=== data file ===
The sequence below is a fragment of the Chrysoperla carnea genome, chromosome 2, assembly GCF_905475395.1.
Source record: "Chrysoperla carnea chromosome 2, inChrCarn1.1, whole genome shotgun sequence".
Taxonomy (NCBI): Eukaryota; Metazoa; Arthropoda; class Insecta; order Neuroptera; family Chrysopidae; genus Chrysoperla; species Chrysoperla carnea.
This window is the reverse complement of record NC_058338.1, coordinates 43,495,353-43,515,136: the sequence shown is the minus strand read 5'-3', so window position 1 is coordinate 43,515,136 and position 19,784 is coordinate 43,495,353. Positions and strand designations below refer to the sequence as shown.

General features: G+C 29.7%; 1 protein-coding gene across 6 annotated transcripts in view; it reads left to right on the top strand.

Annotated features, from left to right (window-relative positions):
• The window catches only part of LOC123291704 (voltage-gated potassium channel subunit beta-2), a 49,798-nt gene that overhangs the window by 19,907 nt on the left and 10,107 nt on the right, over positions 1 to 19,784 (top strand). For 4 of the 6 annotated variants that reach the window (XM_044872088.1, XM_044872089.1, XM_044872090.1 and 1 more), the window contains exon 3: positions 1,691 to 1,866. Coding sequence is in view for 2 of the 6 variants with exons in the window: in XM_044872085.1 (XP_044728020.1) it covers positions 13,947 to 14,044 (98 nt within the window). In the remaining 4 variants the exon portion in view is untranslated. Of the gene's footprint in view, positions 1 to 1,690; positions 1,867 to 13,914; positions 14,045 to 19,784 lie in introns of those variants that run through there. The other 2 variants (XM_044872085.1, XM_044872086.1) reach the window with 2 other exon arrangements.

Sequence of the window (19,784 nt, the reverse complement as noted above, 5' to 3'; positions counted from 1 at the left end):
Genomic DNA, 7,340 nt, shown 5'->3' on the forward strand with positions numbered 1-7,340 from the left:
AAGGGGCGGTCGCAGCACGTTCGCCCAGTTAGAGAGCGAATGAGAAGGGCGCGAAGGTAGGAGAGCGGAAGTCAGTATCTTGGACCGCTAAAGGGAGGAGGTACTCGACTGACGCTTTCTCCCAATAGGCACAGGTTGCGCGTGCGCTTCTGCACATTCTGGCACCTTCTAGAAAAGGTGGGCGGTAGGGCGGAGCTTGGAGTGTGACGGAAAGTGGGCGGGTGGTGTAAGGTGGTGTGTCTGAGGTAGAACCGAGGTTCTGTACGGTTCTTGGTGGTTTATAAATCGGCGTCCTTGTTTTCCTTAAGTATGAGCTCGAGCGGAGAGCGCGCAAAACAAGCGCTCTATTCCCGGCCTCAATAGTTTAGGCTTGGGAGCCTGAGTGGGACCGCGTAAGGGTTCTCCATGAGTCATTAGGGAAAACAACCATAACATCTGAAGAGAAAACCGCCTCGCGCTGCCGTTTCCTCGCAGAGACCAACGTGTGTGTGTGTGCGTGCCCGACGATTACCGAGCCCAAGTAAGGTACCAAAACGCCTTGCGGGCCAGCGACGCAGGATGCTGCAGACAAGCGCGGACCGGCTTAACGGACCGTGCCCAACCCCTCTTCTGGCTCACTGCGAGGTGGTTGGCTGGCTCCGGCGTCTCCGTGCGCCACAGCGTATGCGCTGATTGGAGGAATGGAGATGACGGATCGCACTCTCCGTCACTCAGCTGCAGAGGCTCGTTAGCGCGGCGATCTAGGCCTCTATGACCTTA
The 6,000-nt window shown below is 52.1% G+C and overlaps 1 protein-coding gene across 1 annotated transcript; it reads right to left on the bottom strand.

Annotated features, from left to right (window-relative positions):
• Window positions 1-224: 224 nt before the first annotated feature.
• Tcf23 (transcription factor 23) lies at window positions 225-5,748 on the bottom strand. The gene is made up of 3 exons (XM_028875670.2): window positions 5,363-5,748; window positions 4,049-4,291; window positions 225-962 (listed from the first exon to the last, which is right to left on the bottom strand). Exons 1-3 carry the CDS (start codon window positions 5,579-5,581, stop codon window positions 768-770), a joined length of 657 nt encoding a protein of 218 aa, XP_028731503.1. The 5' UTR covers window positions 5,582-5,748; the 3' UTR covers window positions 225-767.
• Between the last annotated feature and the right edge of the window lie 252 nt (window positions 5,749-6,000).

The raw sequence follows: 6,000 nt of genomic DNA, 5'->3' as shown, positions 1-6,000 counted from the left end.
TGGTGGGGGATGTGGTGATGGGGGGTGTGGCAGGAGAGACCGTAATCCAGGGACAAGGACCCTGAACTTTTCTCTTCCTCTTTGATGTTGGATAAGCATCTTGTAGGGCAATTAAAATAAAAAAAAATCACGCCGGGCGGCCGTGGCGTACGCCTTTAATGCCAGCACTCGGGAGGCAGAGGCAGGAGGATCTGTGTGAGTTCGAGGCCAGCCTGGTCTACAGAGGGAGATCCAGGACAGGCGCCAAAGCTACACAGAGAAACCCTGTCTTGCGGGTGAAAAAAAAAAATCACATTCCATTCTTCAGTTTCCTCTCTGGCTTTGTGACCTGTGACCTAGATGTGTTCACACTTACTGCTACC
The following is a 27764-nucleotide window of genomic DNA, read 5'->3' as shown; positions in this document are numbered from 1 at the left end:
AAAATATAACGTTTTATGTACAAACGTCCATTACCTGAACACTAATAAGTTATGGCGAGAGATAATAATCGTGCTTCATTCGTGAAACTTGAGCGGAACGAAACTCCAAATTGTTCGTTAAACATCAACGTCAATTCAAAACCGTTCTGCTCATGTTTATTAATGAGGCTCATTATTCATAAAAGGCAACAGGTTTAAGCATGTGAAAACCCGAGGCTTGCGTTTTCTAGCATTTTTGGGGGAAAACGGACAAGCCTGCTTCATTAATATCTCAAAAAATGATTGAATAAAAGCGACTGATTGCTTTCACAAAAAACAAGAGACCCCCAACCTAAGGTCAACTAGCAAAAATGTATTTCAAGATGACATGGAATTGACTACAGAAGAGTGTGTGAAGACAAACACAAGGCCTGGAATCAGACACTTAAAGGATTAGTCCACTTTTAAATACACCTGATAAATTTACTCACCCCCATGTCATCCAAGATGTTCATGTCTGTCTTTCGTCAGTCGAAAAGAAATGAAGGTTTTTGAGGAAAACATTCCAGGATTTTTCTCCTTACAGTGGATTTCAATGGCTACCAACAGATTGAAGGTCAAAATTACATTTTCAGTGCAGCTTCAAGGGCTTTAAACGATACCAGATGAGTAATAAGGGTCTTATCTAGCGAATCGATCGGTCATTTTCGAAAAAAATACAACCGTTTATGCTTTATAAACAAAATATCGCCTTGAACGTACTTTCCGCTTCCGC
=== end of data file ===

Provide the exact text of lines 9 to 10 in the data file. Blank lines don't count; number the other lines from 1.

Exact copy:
Genomic DNA, 7,340 nt, shown 5'->3' on the forward strand with positions numbered 1-7,340 from the left:
AAGGGGCGGTCGCAGCACGTTCGCCCAGTTAGAGAGCGAATGAGAAGGGCGCGAAGGTAGGAGAGCGGAAGTCAGTATCTTGGACCGCTAAAGGGAGGAGGTACTCGACTGACGCTTTCTCCCAATAGGCACAGGTTGCGCGTGCGCTTCTGCACATTCTGGCACCTTCTAGAAAAGGTGGGCGGTAGGGCGGAGCTTGGAGTGTGACGGAAAGTGGGCGGGTGGTGTAAGGTGGTGTGTCTGAGGTAGAACCGAGGTTCTGTACGGTTCTTGGTGGTTTATAAATCGGCGTCCTTGTTTTCCTTAAGTATGAGCTCGAGCGGAGAGCGCGCAAAACAAGCGCTCTATTCCCGGCCTCAATAGTTTAGGCTTGGGAGCCTGAGTGGGACCGCGTAAGGGTTCTCCATGAGTCATTAGGGAAAACAACCATAACATCTGAAGAGAAAACCGCCTCGCGCTGCCGTTTCCTCGCAGAGACCAACGTGTGTGTGTGTGCGTGCCCGACGATTACCGAGCCCAAGTAAGGTACCAAAACGCCTTGCGGGCCAGCGACGCAGGATGCTGCAGACAAGCGCGGACCGGCTTAACGGACCGTGCCCAACCCCTCTTCTGGCTCACTGCGAGGTGGTTGGCTGGCTCCGGCGTCTCCGTGCGCCACAGCGTATGCGCTGATTGGAGGAATGGAGATGACGGATCGCACTCTCCGTCACTCAGCTGCAGAGGCTCGTTAGCGCGGCGATCTAGGCCTCTATGACCTTA